Moscow citizens voted on Sunday in some of the most closely observed regional elections in years, after the exclusion of many opposition candidates triggered huge protests in the capital.
The protests began in mid-July after the Central Election Commission refused to register of large numbers of candidates, saying they had failed to collect enough signatures from genuine backers – a response that President Vladimir Putin endorsed on Sunday after casting his ballot.
Those excluded, including allies of prominent opposition politician Alexei Navalny, have denounced the move as a ruse designed to stop them winning seats.
In all, elections are taking place in 85 Russian regions, but the main focus is on Moscow.
Early turnout was meager in the capital for elections that, while only affecting local legislatures and regional governorships, have been earmarked by Navalny and his allies as an opportunity to make inroads against the ruling pro-Putin United Russia party.
Its popularity is at its lowest in over a decade.
The president, asked after voting in central Moscow if he would have preferred more diversity and a bigger number of election candidates, said quality was a bigger factor than quantity.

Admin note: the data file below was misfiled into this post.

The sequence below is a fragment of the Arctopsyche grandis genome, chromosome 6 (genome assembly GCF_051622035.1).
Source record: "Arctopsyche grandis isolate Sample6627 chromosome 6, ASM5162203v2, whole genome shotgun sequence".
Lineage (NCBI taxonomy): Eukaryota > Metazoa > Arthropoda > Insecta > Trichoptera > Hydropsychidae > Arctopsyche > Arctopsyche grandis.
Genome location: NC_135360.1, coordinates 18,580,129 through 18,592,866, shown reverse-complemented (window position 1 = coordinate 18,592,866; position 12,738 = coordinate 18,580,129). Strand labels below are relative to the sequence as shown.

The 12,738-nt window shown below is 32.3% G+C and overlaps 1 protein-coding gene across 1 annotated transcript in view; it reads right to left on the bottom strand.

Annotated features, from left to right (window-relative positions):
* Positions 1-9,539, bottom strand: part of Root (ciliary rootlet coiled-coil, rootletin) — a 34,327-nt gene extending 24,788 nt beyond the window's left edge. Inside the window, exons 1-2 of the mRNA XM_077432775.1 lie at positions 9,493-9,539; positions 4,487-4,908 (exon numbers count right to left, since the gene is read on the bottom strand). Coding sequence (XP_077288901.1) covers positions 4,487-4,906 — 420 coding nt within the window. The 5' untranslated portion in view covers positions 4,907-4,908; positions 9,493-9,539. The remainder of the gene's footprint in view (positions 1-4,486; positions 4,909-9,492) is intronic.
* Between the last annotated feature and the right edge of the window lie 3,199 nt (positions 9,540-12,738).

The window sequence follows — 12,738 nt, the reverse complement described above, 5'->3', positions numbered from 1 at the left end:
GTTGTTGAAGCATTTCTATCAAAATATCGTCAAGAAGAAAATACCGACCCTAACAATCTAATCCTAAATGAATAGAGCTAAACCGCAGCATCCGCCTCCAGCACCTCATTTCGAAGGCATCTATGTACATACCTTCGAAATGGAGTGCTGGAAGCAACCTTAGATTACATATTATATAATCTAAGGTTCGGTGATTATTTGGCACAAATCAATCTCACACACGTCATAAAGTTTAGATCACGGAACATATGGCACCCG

“In some countries there are 30, 50 and 100 (candidates),” he said in comments broadcast by TV channel Russia 24. “The quality of their work does not depend on that. It’s important not how many, it is important of what quality.”
At well over 60%, Putin’s own popularity is much higher than most Western leaders but lower than it used to be. The former KGB officer won a landslide election victory last year that will keep him in office until 2024.
United Russia’s popularity is suffering from discontent over a move to raise the retirement age at a time of steadily falling incomes, its Moscow candidates have rebranded as independents.
Navalny has advised his supporters to vote tactically to defeat the party, though at noon Moscow time (0900 GMT) after four hours of polling, turnout was just 5 percent, according to election commission data.
One 25-year-old Muscovite, a lawyer who gave his name only as Vladislav, said he had voted tactically for Sergey Mitrokhin, of the opposition Yabloko party, “because I’m tired of United Russia, stealing and everything that follows.
“I hope that smart voting will work… We have to start changing something (and)… there is nothing to lose anymore,” he told Reuters.
More than 2,000 people were briefly detained at the summer protests, and last week Russian courts sentenced several men convicted of attacking police during them to jail terms.
Around 60,000 people attended an authorized opposition rally on Aug. 10 in Moscow, which a monitoring group called the country’s biggest political protest for eight years.